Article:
On Sunday I became a little annoyed by somebody on the campsite repeatedly sounding their vehicle horn. At one stage I asked “could that be Dusty? Is he now heavy enough to sound the horn by sitting on it?” and was assured that no, it was not.

Day 6, to Zamora, 458 Km (1027 Km total)

The day began badly when the demister fan failed. It was teeming with rain. The screen was so badly misted that we took a wrong turn at the toll and ended up heading back towards France. It was a very scary time but we eventually found our way back and on our way South. Even better, the ran did eventually stop and hugh sighs of relief breathed once the sun came ut and the window dried up. I would not want to do that journey ever again. Anyway, that is the explanation for the extra lengthy distance on this leg.

We have visited Zamora previously and again, I do not intend to repeat myself here. It is a good free Aire, now with water and waste services and a great parkland adjacent for doggy good times.

A splendid meal was had at Sancho 2.

There was one horrifying moment when the horn sounded, frightening the living daylights out of a schoolgirl who was crossing the car park in front of our parked vehicle. Seemingly Dusty really is heavy enough now to sound the horn.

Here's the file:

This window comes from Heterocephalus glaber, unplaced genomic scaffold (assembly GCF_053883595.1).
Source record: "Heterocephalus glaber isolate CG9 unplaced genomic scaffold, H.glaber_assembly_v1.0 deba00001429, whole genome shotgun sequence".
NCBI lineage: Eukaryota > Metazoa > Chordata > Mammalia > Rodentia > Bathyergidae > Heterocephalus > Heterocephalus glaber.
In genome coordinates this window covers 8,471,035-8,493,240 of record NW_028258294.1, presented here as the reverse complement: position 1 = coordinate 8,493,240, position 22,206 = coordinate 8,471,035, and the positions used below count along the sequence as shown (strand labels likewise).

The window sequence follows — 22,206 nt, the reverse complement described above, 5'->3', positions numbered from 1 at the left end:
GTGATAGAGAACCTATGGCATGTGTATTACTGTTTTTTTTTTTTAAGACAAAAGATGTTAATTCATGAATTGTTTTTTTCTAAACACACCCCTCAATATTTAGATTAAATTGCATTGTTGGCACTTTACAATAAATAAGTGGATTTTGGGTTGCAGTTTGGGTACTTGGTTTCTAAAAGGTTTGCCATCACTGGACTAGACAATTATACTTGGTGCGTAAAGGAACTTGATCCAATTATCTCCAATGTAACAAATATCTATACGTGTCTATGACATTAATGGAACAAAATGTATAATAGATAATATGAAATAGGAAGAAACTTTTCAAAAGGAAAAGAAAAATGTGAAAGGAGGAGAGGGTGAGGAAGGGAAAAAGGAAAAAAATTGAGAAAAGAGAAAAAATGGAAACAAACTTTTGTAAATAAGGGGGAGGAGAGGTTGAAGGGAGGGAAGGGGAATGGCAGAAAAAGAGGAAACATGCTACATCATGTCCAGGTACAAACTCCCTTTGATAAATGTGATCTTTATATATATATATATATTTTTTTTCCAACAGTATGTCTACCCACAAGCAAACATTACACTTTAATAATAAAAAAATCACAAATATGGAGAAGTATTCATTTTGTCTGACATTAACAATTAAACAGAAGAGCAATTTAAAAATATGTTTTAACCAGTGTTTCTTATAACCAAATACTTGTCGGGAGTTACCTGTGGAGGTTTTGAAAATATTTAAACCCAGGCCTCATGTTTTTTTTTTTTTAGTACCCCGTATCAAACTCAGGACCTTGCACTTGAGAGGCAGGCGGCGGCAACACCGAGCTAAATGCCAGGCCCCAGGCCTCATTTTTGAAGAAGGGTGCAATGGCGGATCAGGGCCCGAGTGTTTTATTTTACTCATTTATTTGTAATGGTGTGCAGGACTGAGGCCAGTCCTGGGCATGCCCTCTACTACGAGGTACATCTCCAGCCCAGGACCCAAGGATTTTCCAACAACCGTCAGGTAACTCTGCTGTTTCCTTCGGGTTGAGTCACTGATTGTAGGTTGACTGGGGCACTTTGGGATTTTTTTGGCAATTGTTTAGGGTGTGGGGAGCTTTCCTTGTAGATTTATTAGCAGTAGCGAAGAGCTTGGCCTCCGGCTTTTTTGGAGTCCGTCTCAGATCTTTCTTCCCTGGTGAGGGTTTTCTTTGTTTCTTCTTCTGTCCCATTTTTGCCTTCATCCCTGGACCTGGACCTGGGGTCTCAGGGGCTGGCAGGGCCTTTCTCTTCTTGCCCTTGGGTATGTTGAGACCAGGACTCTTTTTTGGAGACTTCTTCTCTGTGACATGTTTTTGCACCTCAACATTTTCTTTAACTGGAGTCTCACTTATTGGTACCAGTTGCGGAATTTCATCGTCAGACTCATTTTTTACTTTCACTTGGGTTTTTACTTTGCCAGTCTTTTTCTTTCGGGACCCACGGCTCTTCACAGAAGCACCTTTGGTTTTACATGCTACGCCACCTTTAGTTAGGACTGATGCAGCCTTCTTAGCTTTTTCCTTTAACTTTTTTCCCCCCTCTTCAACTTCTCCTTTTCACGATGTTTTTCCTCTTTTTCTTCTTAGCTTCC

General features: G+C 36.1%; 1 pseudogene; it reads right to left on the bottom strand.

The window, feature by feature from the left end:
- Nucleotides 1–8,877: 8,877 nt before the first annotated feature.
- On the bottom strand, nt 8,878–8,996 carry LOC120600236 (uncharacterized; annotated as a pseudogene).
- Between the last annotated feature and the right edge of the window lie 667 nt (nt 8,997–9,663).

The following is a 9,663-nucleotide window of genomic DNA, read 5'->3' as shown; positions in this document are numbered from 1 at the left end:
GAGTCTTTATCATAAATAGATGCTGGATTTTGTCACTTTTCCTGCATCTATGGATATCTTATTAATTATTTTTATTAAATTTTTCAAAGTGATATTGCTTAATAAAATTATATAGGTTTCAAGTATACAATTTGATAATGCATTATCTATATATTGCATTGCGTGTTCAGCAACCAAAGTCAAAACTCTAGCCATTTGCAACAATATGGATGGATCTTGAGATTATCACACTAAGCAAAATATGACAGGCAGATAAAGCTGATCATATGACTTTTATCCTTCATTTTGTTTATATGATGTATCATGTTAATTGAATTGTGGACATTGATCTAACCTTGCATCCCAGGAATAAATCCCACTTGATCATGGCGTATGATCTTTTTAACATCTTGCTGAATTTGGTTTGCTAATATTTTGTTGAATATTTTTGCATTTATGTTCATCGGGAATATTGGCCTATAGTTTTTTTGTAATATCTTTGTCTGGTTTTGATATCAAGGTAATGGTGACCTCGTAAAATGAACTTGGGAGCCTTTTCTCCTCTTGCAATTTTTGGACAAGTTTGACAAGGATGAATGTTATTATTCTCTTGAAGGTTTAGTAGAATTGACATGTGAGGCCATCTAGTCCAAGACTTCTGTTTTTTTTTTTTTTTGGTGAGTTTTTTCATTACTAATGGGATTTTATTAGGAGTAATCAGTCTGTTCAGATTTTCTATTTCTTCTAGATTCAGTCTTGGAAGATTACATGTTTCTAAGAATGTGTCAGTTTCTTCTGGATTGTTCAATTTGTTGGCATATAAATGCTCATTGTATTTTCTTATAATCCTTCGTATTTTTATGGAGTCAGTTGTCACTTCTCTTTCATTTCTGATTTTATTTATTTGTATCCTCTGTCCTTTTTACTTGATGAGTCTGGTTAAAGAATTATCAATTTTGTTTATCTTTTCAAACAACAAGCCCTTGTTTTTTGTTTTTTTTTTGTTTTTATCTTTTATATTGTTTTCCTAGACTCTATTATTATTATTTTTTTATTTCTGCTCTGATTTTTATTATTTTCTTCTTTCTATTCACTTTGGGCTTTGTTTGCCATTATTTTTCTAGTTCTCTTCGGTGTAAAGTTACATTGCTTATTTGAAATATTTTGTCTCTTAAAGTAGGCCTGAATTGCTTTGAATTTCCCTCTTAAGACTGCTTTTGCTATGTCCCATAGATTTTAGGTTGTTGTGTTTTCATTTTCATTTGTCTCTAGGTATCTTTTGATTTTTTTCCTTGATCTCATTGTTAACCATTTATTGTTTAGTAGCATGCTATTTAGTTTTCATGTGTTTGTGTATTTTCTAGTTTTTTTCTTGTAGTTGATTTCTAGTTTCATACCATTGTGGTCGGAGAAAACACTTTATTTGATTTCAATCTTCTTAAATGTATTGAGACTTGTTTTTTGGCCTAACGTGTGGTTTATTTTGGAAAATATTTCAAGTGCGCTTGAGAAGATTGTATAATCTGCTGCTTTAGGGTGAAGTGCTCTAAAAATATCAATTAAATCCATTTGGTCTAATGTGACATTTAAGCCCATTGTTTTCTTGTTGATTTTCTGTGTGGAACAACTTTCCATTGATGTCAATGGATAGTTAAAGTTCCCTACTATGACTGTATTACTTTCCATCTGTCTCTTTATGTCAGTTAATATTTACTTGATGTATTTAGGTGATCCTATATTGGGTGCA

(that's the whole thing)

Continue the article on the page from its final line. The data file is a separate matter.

Day 8, onward to Portugal. Bragança, 102 Km (1129 Km total)

Once again, a revisit and no need to write more about this lovely free aire or the town.

Happily the weather was good and we had few visibility problems and a pleasant journey ensued.

We dined two nights at Tasca do Zé Tuga.

On our first night in Bragança, or rather on our first morning there, the van horn sounded at 7 am. Dusty was at it again. We were mortified, due to the presence of close neighbours. What to do?

We came up with several ideas, including boxing him at night or devising some protective mechanism using a folding crate. Eventually Mr Snail came up with the right idea. He identified the fuse and its location and we subsequently pulled it. We now remove the fuse every time that we park for the night. Happily the fuse box is readily accessible in the passenger side glove box.

Day 10/11, in Mêda. 130 Km (1259 Km total)

On the way to Mêda

Mêda was new territory for us. A small town, with a neat little Municipal Campsite. We had a neighbour for the first night but were alone for the second. Hard standing pitches are each provided with power, picnic table and whirly washing line. Site open all year. Bar/Café open. Free swimming when Municipal pool is open. Walking distance to shops and restaurants, including the local Intermarché. Dog walking on local very quiet tarmac lane, quite hilly.

I caught myself a tummy bug so was unable to make the most of this stop but did manage a walk out with the camera when I was feeling a little perkier.

We left Mêda on Day 12 and headed for the coast.

We rather wished that we had arrived sooner when we saw this poster.